Hash marks impacted the game’s development because they ensured the offense had the realistic option to run each play to the right or the left. As the hash marks moved further infield over time, the flexibility available to offenses increased. Hash marks were soon followed by offensive formations that moved ends out as wide receivers. Later, flankers replaced one of the running backs and so on. Each move required defenses to spread out and opened more options for the running game.
That brings us to the second stage in the development of hash marks. The first hash marks consisted solely of short stripes intersecting each yard line. The playing fields of the 1930s to the mid-1950s look barren compared to today's field. As seen in the videos below, the field was a plain expanse of green other than the yard lines, hash marks, and occasional yardage numbers near the sidelines. That remained the case until John Lockney arrived on the scene in 1954.
Lockney was a football fan from Waukesha, Wisconsin with an idea to add stripes running parallel to and between the yard lines in the hash mark area and along the sidelines. Lockney added his lines on the local high school field in 1954 and they were a hit. Fans and announcers were better able to judge the yardage gained or lost on a play, while officials found them useful for spotting the ball, particularly after penalties or incomplete passes on the other side of the field. Lockney Lines also reduced the need for officials to bring the chains onto the field for first down measurements.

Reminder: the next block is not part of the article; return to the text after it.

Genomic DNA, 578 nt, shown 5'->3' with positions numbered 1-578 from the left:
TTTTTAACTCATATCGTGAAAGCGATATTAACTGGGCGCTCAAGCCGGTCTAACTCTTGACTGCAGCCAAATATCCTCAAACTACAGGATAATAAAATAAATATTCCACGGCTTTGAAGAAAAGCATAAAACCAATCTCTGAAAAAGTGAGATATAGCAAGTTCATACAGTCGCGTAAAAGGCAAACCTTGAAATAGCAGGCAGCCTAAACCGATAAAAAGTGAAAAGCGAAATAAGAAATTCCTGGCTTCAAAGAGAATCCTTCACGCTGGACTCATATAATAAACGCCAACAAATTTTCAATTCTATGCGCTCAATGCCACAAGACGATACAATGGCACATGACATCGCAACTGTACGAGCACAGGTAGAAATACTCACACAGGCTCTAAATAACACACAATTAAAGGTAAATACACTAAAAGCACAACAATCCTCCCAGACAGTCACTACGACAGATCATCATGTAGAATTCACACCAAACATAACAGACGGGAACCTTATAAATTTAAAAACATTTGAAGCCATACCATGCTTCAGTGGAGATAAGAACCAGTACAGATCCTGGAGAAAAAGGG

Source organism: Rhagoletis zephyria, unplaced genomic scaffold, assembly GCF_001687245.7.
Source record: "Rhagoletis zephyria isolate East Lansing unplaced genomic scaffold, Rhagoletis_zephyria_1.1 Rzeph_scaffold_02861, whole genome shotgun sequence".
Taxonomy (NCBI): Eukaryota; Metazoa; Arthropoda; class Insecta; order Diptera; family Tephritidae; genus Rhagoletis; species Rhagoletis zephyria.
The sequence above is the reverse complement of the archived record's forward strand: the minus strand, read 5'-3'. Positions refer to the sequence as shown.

Lockney then convinced the University of Wisconsin to add his lines for a nationally televised game against Rice in 1954. There was only one college game televised each week at the time, so the game between the #3 Badgers and the #11 Owls drew a large TV audience and the Lockney Lines were a hit once again. Television viewers, announcers and others praised the innovation and the word spread. Lockney Lines began appearing here and there with the Green Bay Packers adopting Lockney Lines in 1955. The college rules committee made them mandatory for the 1956 season.
The striping on football fields has seen little change since 1955, though painted logos now adorn midfield and the 20-yard lines, decorated end zones abound, and virtual first down lines and logos now appear for the television audience, but the lowly hash mark has stood the test of time. And it changed the game of football along the way.